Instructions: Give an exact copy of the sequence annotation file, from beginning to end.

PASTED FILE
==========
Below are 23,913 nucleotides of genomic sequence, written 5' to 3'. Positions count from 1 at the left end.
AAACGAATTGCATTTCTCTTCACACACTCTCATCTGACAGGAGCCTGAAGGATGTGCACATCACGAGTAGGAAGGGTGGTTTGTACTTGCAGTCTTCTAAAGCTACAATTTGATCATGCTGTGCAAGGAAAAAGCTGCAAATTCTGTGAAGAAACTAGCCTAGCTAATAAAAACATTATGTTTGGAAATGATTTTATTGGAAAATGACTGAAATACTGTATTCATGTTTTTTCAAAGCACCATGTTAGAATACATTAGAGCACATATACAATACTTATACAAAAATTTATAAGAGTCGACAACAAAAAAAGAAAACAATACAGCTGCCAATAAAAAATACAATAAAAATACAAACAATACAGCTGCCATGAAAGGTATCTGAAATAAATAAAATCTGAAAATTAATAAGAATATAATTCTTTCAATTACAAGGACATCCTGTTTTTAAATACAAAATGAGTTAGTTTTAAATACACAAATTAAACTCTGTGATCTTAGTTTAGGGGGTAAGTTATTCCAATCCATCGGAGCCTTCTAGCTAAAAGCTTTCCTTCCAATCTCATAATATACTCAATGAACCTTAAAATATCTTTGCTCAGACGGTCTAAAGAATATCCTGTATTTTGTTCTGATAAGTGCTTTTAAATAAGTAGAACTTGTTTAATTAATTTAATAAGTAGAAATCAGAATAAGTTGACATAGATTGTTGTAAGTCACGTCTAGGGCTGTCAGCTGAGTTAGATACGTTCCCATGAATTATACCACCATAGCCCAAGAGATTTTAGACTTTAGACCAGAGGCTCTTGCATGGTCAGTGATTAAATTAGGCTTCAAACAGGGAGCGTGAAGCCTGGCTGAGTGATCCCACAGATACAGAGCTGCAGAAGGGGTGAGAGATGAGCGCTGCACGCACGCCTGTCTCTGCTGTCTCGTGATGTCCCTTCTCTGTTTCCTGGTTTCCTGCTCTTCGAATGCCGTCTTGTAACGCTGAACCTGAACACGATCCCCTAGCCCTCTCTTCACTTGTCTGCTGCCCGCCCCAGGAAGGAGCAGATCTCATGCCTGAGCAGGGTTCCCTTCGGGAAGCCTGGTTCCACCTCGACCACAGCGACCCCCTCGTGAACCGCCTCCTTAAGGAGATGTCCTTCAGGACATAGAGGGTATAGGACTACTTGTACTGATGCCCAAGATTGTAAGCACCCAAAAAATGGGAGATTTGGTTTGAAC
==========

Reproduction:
Below are 23,913 nucleotides of genomic sequence, written 5' to 3'. Positions count from 1 at the left end.
AAACGAATTGCATTTCTCTTCACACACTCTCATCTGACAGGAGCCTGAAGGATGTGCACATCACGAGTAGGAAGGGTGGTTTGTACTTGCAGTCTTCTAAAGCTACAATTTGATCATGCTGTGCAAGGAAAAAGCTGCAAATTCTGTGAAGAAACTAGCCTAGCTAATAAAAACATTATGTTTGGAAATGATTTTATTGGAAAATGACTGAAATACTGTATTCATGTTTTTTCAAAGCACCATGTTAGAATACATTAGAGCACATATACAATACTTATACAAAAATTTATAAGAGTCGACAACAAAAAAAGAAAACAATACAGCTGCCAATAAAAAATACAATAAAAATACAAACAATACAGCTGCCATGAAAGGTATCTGAAATAAATAAAATCTGAAAATTAATAAGAATATAATTCTTTCAATTACAAGGACATCCTGTTTTTAAATACAAAATGAGTTAGTTTTAAATACACAAATTAAACTCTGTGATCTTAGTTTAGGGGGTAAGTTATTCCAATCCATCGGAGCCTTCTAGCTAAAAGCTTTCCTTCCAATCTCATAATATACTCAATGAACCTTAAAATATCTTTGCTCAGACGGTCTAAAGAATATCCTGTATTTTGTTCTGATAAGTGCTTTTAAATAAGTAGAACTTGTTTAATTAATTTAATAAGTAGAAATCAGAATAAGTTGACATAGATTGTTGTAAGTCACGTCTAGGGCTGTCAGCTGAGTTAGATACGTTCCCATGAATTATACCACCATAGCCCAAGAGATTTTAGACTTTAGACCAGAGGCTCTTGCATGGTCAGTGATTAAATTAGGCTTCAAACAGGGAGCGTGAAGCCTGGCTGAGTGATCCCACAGATACAGAGCTGCAGAAGGGGTGAGAGATGAGCGCTGCACGCACGCCTGTCTCTGCTGTCTCGTGATGTCCCTTCTCTGTTTCCTGGTTTCCTGCTCTTCGAATGCCGTCTTGTAACGCTGAACCTGAACACGATCCCCTAGCCCTCTCTTCACTTGTCTGCTGCCCGCCCCAGGAAGGAGCAGATCTCATGCCTGAGCAGGGTTCCCTTCGGGAAGCCTGGTTCCACCTCGACCACAGCGACCCCCTCGTGAACCGCCTCCTTAAGGAGATGTCCTTCAGGACATAGAGGGTATAGGACTACTTGTACTGATGCCCAAGATTGTAAGCACCCAAAAAATGGGAGATTTGGTTTGAAC